Hope turns to hurt after LGBT pride symbol defaced in Saskatoon
Black tire marks appear just 2 days after new rainbow crosswalks painted
Mayor Charlie Clark and the Saskatchewan Pride Festival are calling for a more inclusive and tolerant Saskatoon after a rainbow crosswalk painted as a symbol of LGBT pride was defaced with black tire marks.
The marks appeared on the crosswalk on Monday, just two days after it was painted on 23rd Street at the intersection with Third Avenue North on Saturday. Another identical crosswalk was painted one block away at 23rd Street and Fourth Avenue North.
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The crosswalks were installed as a partnership between the City of Saskatoon and the Saskatoon Pride Festival, which kicks off on June 9.
Hope turns to hurt
Saskatoon Pride Festival co-chair Danny Papadatos had hoped the new crosswalks would make everyone feel like they belong in his city.
He said seeing them defaced was a "slap in the face" for those who had worked hard to make Saskatoon more inclusive.
"I'm just deeply disappointed, you know, for those that have been looking to this symbol for the last 24 hours as a sign of hope — that this city is finally in the right direction," said Papadatos.
He said he started to notice backlash online, including social media comments about defacing the rainbow with tire marks, in the past two days after it was painted.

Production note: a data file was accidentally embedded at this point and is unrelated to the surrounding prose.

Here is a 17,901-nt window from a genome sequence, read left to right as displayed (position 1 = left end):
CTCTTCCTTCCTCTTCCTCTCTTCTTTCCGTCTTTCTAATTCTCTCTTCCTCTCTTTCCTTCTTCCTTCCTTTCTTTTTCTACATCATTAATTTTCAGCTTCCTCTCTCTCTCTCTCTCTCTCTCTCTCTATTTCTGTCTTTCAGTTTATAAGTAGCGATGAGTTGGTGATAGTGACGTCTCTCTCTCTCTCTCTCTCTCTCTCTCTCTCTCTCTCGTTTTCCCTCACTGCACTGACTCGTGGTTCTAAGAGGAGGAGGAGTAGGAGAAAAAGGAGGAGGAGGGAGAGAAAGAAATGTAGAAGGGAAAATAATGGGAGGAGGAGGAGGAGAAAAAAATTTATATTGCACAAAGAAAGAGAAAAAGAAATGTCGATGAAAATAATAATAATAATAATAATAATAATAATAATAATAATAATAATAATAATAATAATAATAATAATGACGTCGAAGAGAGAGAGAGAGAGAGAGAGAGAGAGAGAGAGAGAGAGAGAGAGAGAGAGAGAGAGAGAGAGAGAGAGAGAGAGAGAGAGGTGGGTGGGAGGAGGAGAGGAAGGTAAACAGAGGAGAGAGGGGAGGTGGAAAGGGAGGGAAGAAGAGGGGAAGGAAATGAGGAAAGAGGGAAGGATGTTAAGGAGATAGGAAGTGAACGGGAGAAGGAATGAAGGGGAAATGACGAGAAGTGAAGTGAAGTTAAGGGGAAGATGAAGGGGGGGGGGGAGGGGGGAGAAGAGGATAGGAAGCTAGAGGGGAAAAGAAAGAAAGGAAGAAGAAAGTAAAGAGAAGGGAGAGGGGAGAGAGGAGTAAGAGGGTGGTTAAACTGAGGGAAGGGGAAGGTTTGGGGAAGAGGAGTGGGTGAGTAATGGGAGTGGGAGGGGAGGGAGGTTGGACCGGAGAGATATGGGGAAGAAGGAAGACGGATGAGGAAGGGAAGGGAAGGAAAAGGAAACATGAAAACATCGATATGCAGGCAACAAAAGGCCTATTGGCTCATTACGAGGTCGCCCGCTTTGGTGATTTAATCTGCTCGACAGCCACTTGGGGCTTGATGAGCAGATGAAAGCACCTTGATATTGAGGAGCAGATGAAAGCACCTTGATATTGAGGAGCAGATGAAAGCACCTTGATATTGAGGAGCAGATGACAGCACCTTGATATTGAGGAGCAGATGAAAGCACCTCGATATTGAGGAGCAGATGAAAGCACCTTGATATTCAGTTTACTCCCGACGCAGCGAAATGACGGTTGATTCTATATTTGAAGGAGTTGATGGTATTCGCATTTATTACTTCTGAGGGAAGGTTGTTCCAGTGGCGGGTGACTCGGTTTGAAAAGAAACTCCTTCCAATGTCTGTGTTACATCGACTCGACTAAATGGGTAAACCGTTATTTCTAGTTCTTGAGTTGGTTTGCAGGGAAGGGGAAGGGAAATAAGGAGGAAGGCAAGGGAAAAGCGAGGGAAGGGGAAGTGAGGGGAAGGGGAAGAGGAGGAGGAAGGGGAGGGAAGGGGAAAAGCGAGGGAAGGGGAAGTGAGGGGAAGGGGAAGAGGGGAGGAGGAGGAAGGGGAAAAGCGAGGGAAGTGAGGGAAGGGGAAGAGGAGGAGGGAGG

Police complaint filed
Papadatos has filed a police complaint, saying he hopes the person responsible is charged to set a precedent and condemn homophobia.
"It's a reminder of why we do what we do and why we keep marching and why we keep fighting and why we keep doing what we can to make sure that the kids of tomorrow don't get brought up in that same world," said Papadatos.
He urged the public to show their support for the LGBT community during the Saskatoon Pride Festival.
Police said they would follow up on the complaint but would not speculate on what type of charge would be laid over such an incident.
'It's very, very important that we stay together': Mayor
Mayor Charlie Clark condemned the act of defacing the crosswalk, saying the city's residents need to resist outside influences of divisiveness to build a stronger community.
"There's many forces right now, out there in the world, whether it's the politics in the United States or some of the politics we've seen in Europe, or some of the other issues that are divisive and that can pull a community apart," said Clark.
"And in Saskatoon it's very, very important that we stay together and we work to build relationships among people of many diverse backgrounds."
Clark said he was aware of homophobia and that some residents felt discomfort about LGBT issues, adding that he does not believe the majority of Saskatoon residents feel that way.
He urged the city's residents to "get to know one another and try to see each other as human beings."
"We won't be a strong, resilient, successful community until we can really send that message that intolerance is not accepted here in Saskatoon," said Clark.
City workers will be looking into the best way to remove the marks on Tuesday. A city spokesperson said it was not yet clear how much it will cost.